Demystifying AWS Pricing APIs & its Cryptic codes

Dhruv Desai
Published in
4 min readAug 16, 2018


Be like Bob

Bob is a senior IT in charge of a mid-sized manufacturing company, having its operations in 10 countries, and factories in 2 countries.

The company decided two years back to migrate 80% of its IT infrastructure to AWS. As Bob led this activity, he was the go-to-guy for the finance dept., for verifying the bills.

For few months, Bob managed the verification of bills and budget planning, by going through AWS website and scrubbing pricing data, through his own eyes and mind.

But, Bob was a certified smart guy. So, he decided to automate it.

How? Let’s hear from Bob.

Me: Hey Bob, How you doing?

Bob: (smiles, coz he got who I sounded like) cool man, thanks.

Me: Bob, you used the AWS pricing APIs. What compelled you to do so?

Bob: The time taken to go through the AWS site, for pricing details.

We use 100s of EC2s of different flavours, of different sizes, TBs of different types of storages, databases, etc. And that’s just a small part of huge offerings by AWS.

Manually going through the prices, noting it at a particular date, keep looking for changes was too much. So, decided to do something about it.

By integrating the AWS APIs, now we have a dashboard tailored to our needs, and is always up-to-date. We have also created our own customized calculator for our users. It integrates the AWS prices and that from local vendors.

This has helped in streamlining our consumption and price is now more predictable.

Me: This makes sense for somebody like you, who deals with these many AWS components day-in-day-out, and is accountable for the expense.

Bob: Yes that true.

Me: I went through the API documentation of AWS Pricing. Let me summarize what I have understood, and ask you my doubts.

Bob: Sure

Me: First, the basics:

  1. The API access is through https.
  2. AWS provides the pricing information as json or csv.
  3. The APIs are publicly accessible, without AWS account.
  4. The base address for accessing json/csv is
  5. us-east-1 in above url is where all information is available and is not limited only to this zone.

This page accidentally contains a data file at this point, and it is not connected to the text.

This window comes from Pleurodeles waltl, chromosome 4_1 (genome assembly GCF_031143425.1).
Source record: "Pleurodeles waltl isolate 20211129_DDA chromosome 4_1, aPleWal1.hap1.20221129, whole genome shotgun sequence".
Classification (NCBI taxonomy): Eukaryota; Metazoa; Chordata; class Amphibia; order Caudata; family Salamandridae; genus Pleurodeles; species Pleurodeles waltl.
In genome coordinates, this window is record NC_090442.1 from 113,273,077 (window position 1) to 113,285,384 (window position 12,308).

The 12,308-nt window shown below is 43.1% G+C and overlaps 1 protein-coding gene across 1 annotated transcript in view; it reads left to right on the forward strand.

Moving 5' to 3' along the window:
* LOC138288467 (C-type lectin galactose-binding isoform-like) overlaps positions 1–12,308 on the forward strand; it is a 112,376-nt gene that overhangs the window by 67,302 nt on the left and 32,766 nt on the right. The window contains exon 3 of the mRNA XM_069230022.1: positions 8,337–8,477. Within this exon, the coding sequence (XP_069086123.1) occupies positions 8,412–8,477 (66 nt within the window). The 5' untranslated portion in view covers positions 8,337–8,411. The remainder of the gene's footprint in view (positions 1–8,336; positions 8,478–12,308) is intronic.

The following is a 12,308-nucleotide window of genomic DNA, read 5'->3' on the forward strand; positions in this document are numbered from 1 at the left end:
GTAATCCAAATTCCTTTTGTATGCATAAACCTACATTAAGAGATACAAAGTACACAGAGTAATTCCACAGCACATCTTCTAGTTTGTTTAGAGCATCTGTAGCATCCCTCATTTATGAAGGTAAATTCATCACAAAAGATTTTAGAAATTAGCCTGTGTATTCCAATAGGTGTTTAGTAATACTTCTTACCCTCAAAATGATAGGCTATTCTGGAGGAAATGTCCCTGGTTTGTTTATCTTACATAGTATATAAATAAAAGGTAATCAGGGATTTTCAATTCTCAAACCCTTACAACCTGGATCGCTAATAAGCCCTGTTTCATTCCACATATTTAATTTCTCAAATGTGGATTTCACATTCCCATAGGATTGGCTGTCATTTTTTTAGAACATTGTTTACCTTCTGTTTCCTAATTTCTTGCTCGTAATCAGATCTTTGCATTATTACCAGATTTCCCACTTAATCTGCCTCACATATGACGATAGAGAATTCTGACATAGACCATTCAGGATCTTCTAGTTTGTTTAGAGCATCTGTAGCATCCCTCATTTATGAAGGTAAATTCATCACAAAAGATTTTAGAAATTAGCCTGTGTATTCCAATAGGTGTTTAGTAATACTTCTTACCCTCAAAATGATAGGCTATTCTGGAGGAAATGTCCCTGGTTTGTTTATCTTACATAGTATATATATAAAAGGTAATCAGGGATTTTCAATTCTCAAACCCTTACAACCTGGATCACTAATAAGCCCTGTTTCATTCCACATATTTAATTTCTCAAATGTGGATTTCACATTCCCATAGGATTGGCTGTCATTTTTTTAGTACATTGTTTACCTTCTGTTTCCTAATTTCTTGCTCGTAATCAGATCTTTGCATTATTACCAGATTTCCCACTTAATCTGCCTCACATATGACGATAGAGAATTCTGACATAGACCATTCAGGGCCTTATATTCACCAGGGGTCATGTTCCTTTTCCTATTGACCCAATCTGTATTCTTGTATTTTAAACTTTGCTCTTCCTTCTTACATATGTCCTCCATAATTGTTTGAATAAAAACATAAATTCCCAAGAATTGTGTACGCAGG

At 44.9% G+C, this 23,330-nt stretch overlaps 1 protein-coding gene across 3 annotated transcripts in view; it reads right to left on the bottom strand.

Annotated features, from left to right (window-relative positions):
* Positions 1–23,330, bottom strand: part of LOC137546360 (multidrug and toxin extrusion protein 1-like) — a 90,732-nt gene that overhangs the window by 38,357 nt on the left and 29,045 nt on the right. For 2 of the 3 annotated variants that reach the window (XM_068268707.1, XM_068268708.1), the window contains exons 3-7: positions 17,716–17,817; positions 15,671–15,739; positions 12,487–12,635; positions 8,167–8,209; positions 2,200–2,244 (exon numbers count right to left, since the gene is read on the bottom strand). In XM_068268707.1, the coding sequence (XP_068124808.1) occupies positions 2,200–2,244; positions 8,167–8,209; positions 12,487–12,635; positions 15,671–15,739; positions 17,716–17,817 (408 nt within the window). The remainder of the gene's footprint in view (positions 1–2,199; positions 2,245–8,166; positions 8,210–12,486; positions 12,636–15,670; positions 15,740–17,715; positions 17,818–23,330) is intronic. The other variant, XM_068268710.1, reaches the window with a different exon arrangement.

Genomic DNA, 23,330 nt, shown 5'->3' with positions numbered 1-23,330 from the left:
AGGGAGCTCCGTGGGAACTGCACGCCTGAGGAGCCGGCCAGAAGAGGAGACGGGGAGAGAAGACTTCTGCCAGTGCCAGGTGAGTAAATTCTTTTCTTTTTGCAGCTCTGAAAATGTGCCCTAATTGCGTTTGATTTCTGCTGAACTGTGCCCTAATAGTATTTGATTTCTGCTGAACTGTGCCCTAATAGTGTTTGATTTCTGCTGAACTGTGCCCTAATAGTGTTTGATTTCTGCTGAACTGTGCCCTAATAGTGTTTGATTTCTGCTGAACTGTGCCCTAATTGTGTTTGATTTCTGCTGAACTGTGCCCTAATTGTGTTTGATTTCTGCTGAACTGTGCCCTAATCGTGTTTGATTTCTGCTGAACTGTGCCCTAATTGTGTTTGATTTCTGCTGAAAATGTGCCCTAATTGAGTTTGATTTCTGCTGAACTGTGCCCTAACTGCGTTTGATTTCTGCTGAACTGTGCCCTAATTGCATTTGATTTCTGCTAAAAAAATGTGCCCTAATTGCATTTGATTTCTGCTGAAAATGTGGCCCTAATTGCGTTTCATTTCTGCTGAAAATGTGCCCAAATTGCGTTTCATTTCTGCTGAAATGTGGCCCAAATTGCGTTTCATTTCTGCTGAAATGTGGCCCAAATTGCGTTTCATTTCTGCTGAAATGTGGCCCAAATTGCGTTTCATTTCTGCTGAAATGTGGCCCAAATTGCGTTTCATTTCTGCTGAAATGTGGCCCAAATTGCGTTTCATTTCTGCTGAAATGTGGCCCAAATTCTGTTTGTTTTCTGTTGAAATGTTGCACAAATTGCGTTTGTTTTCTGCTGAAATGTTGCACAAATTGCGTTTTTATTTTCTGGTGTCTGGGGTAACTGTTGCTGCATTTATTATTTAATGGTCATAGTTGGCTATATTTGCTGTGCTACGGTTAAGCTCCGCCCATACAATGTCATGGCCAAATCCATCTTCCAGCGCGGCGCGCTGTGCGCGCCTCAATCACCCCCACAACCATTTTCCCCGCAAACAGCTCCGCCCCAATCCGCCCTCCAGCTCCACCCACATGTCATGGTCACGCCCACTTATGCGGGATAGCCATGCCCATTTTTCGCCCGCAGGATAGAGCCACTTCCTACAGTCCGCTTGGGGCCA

To access the data, I followed these steps

Step1: Got the list of offerings from AWS by downloading

It has details of all AWS products and information of where to get its prices from.

For eg.

“AmazonEC2”: { “offerCode” : “AmazonEC2”, “versionIndexUrl” : “/offers/v1.0/aws/AmazonEC2/index.json”, “currentVersionUrl”: “/offers/v1.0/aws/AmazonEC2/current/index.json”, “currentRegionIndexUrl”: “/offers/v1.0/aws/AmazonEC2/current/region_index.json” },(Note: A product, like AmazonEC2, is referred as ‘Offer’)

Step2: From the above set, accessed the ‘currentRegionIndexUrl’ url –

It gave details of prices in each region.

For eg.

"ap-south-1" :

"regionCode" : "ap-south-1",



Now, the things are getting murkier. It’s a sea of confusing data.

There are some cryptic codes involved, and I couldn’t find any AWS document explaining these codes. Also, some sections show price as 0.0 dollars. How’s that possible?

Bob: The summary till now is correct. You have reached the source of data, but you are struggling to extract information out of it. To do that, you have to understand the offerings, and find patterns.

For example, you are accessing EC2 pricing. Now, EC2 pricing has variations like on-demand, dedicated hosts, reserved hosts. Then again, variations like full/no/partial upfront payment, etc.

Such variations are captured through those alien-looking codes.

Let’s take an example:

We want to check the price of Linux m5.large with SQL Enterprise preinstalled.

Through parsing, you get the code of this variant — ZV5VAXGR4YZS96VY

Search with this code and you will get multiple blocks in the file.

Each block represents a unique variant of the same product — the varying factors are mentioned above, like payment terms, dedicated hosts, etc

Each block will have a unique identifier, ‘Offertermcode’. For eg., ‘JRTCKXETXF’ represents on-demand pricing, payable per hr.

Another example, ‘HU7G6KETJZ’ represents reserved pricing with partial upfront fees. So the billing will include some amount to be paid upfront and some per month. ‘2TG2D8R56U’ is for upfront & ‘6YS6EN2CT7’ is for per/hr.

That’s it.

To summarize, there are three level of depths.

  1. Unique code of EC2 — say ZV5VAXGR4YZS96VY
  2. Unique offertermcode of above variant –
    On-demand, fully-upfront-paid, no-upfront-paid, etc –~13 unique offertermcode
  3. Upfront and/or Per-hr payment terms

Me: Thanks Bob. It’s clear and demystified now.

I really want to be like you.

AWS Price API documentation can be accessed here.

This post was originally posted here.

Please provide your feedback in the comment section. It will help me improve. You can also email me at



Dhruv Desai